Tuesday, May 7, 2019

The long view of the Architect: it keeps getting better

About a year ago, I tried out a solitaire game called the Architect. At the time, I thought it was better than I had expected and I knew I should play it some more. Yeah, it took me a year to get back to it.

(Spoiler: it is even better than I remembered it being)

The Architect is an 18-Card tile laying game where you are creating the floor plan for a one-story home. It needs to have a central corridor and as few isolated rooms, doors opening into walls and gaping holes in outside walls as possible.

The tile-laying rules are very generous. There are columns that have to form a grid. Beyond that, you can both cover up previously placed cards and tuck under them. That gives you a lot of flexibility.

Which you need because it’s surprisingly tough to make a good layout. The rules say you should have plenty of space when you play and the rules weren’t kidding. Unlike many similar games where you end with blocky card patterns, The Architect can create some very snaky, spread-out layouts.

Going back to The Architect, I realized what really makes it tick and stand out is that every card is very different. In a lot of tile-laying games, there’s a lot of symmetry and similarity in tiles. Every card on the Architect is very distinct while still being very true to the architecture theme. I’m really impressed with how much design work had to go into this seemingly simple idea.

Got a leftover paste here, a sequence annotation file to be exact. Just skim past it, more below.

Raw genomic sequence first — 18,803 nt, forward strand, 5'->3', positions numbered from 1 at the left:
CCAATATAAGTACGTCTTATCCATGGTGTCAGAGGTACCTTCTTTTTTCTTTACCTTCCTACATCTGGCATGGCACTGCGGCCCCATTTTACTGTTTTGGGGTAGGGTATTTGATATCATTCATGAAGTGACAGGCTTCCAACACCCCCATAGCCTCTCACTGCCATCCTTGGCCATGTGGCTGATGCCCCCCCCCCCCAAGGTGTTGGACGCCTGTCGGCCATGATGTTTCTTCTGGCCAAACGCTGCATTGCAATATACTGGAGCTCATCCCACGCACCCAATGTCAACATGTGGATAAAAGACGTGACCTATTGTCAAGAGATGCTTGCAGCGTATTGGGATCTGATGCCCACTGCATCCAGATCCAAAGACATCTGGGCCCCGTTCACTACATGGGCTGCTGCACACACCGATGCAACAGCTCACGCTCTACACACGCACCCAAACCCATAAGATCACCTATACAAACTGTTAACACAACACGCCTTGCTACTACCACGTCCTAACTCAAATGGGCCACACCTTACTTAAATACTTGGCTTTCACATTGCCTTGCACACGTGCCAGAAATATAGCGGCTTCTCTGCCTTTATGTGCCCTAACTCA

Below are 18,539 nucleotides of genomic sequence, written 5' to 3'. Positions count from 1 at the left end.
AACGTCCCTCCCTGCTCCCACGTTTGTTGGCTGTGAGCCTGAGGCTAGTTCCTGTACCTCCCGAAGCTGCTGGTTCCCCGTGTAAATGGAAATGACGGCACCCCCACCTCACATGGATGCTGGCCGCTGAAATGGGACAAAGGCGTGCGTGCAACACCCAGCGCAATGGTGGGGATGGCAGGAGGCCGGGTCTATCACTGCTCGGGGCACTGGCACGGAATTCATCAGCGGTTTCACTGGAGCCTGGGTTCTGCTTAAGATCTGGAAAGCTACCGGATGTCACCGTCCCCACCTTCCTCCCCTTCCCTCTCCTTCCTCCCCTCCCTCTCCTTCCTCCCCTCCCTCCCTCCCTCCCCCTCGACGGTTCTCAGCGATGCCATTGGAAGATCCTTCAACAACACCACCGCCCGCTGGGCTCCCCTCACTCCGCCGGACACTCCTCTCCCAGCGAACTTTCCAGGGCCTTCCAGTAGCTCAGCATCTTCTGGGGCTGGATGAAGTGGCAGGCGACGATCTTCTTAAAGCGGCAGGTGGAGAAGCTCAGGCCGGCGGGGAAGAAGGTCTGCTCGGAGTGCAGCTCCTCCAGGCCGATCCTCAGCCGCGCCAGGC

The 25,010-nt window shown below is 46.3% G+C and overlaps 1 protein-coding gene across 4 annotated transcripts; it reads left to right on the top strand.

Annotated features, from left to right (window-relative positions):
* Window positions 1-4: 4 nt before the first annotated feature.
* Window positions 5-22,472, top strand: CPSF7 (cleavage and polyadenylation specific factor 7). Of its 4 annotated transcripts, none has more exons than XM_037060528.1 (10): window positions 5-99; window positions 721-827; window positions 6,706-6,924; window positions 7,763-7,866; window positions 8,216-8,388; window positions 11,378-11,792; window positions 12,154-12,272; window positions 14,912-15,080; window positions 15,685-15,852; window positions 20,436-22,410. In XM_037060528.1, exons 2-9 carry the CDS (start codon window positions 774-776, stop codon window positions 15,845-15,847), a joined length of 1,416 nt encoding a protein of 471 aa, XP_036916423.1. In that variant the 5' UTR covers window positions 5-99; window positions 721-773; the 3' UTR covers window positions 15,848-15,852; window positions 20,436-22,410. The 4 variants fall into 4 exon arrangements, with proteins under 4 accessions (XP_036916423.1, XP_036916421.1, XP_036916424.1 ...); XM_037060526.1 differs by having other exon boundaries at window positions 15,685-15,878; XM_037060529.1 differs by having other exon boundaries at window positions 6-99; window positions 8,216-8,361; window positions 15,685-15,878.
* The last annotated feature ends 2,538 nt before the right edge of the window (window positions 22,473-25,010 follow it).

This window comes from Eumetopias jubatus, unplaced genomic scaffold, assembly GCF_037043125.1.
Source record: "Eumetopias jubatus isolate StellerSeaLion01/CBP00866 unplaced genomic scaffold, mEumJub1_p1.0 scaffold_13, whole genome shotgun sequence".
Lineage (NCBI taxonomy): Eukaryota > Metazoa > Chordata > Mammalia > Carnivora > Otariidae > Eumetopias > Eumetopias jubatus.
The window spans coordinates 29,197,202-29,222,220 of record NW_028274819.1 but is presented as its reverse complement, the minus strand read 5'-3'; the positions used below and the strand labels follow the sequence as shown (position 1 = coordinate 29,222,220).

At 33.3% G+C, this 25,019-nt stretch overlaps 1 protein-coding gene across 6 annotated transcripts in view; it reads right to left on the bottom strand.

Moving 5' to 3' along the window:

The variety of cards creates a lot of interesting decisions and means that the layouts really change from game to game. There’s a lot of changing challenges and replay. 

I have played a lot of micro games. I’m a lazy PnPer and they’re easy to make. And I have seen a lot of game crammed into a few components. But even by that standard, there’s a lot of game in eighteen cards here. If it was 52-cards, it would be overwhelming.

The more I have played The Architect, the more of an interesting puzzle it becomes. Eighteen cards and minimal ink, I’d recommend it to anyone who is curious.

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